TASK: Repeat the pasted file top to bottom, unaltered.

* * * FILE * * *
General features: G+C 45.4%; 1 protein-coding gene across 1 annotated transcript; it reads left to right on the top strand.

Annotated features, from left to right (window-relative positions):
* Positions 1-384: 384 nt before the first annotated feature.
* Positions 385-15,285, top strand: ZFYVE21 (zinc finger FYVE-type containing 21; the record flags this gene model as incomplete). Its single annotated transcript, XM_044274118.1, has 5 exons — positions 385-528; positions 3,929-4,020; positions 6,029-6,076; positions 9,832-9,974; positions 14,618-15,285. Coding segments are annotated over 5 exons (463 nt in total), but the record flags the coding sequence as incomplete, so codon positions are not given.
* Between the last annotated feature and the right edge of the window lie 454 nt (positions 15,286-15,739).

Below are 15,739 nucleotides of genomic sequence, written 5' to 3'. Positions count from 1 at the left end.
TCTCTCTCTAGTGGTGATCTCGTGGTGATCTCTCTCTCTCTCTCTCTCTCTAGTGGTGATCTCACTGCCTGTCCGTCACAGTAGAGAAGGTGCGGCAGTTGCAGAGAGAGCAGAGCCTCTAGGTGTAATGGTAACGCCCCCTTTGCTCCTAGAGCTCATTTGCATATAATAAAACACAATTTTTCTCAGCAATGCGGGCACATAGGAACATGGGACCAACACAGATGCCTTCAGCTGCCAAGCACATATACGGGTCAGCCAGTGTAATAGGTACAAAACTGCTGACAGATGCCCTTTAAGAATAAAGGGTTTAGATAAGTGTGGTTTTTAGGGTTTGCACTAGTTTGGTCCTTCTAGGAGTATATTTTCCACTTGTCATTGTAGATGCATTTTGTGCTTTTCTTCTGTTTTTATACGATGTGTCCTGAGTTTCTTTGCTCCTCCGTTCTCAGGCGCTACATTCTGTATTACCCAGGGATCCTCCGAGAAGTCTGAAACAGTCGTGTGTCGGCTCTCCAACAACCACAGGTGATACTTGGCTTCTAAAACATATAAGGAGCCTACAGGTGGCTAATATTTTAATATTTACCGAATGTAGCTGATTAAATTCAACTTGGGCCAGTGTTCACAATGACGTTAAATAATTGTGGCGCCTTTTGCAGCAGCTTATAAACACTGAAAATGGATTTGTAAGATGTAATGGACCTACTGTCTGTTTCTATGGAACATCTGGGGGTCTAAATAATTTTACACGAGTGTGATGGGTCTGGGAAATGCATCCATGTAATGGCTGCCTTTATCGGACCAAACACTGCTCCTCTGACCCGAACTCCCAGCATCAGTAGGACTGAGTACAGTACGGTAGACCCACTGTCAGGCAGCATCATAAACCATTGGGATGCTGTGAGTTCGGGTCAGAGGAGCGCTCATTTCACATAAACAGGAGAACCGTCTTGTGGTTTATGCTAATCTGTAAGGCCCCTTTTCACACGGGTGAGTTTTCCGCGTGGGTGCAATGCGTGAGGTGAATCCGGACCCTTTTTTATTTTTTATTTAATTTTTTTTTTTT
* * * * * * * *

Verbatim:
General features: G+C 45.4%; 1 protein-coding gene across 1 annotated transcript; it reads left to right on the top strand.

Annotated features, from left to right (window-relative positions):
* Positions 1-384: 384 nt before the first annotated feature.
* Positions 385-15,285, top strand: ZFYVE21 (zinc finger FYVE-type containing 21; the record flags this gene model as incomplete). Its single annotated transcript, XM_044274118.1, has 5 exons — positions 385-528; positions 3,929-4,020; positions 6,029-6,076; positions 9,832-9,974; positions 14,618-15,285. Coding segments are annotated over 5 exons (463 nt in total), but the record flags the coding sequence as incomplete, so codon positions are not given.
* Between the last annotated feature and the right edge of the window lie 454 nt (positions 15,286-15,739).

Below are 15,739 nucleotides of genomic sequence, written 5' to 3'. Positions count from 1 at the left end.
TCTCTCTCTAGTGGTGATCTCGTGGTGATCTCTCTCTCTCTCTCTCTCTCTAGTGGTGATCTCACTGCCTGTCCGTCACAGTAGAGAAGGTGCGGCAGTTGCAGAGAGAGCAGAGCCTCTAGGTGTAATGGTAACGCCCCCTTTGCTCCTAGAGCTCATTTGCATATAATAAAACACAATTTTTCTCAGCAATGCGGGCACATAGGAACATGGGACCAACACAGATGCCTTCAGCTGCCAAGCACATATACGGGTCAGCCAGTGTAATAGGTACAAAACTGCTGACAGATGCCCTTTAAGAATAAAGGGTTTAGATAAGTGTGGTTTTTAGGGTTTGCACTAGTTTGGTCCTTCTAGGAGTATATTTTCCACTTGTCATTGTAGATGCATTTTGTGCTTTTCTTCTGTTTTTATACGATGTGTCCTGAGTTTCTTTGCTCCTCCGTTCTCAGGCGCTACATTCTGTATTACCCAGGGATCCTCCGAGAAGTCTGAAACAGTCGTGTGTCGGCTCTCCAACAACCACAGGTGATACTTGGCTTCTAAAACATATAAGGAGCCTACAGGTGGCTAATATTTTAATATTTACCGAATGTAGCTGATTAAATTCAACTTGGGCCAGTGTTCACAATGACGTTAAATAATTGTGGCGCCTTTTGCAGCAGCTTATAAACACTGAAAATGGATTTGTAAGATGTAATGGACCTACTGTCTGTTTCTATGGAACATCTGGGGGTCTAAATAATTTTACACGAGTGTGATGGGTCTGGGAAATGCATCCATGTAATGGCTGCCTTTATCGGACCAAACACTGCTCCTCTGACCCGAACTCCCAGCATCAGTAGGACTGAGTACAGTACGGTAGACCCACTGTCAGGCAGCATCATAAACCATTGGGATGCTGTGAGTTCGGGTCAGAGGAGCGCTCATTTCACATAAACAGGAGAACCGTCTTGTGGTTTATGCTAATCTGTAAGGCCCCTTTTCACACGGGTGAGTTTTCCGCGTGGGTGCAATGCGTGAGGTGAATCCGGACCCTTTTTTATTTTTTATTTAATTTTTTTTTTTT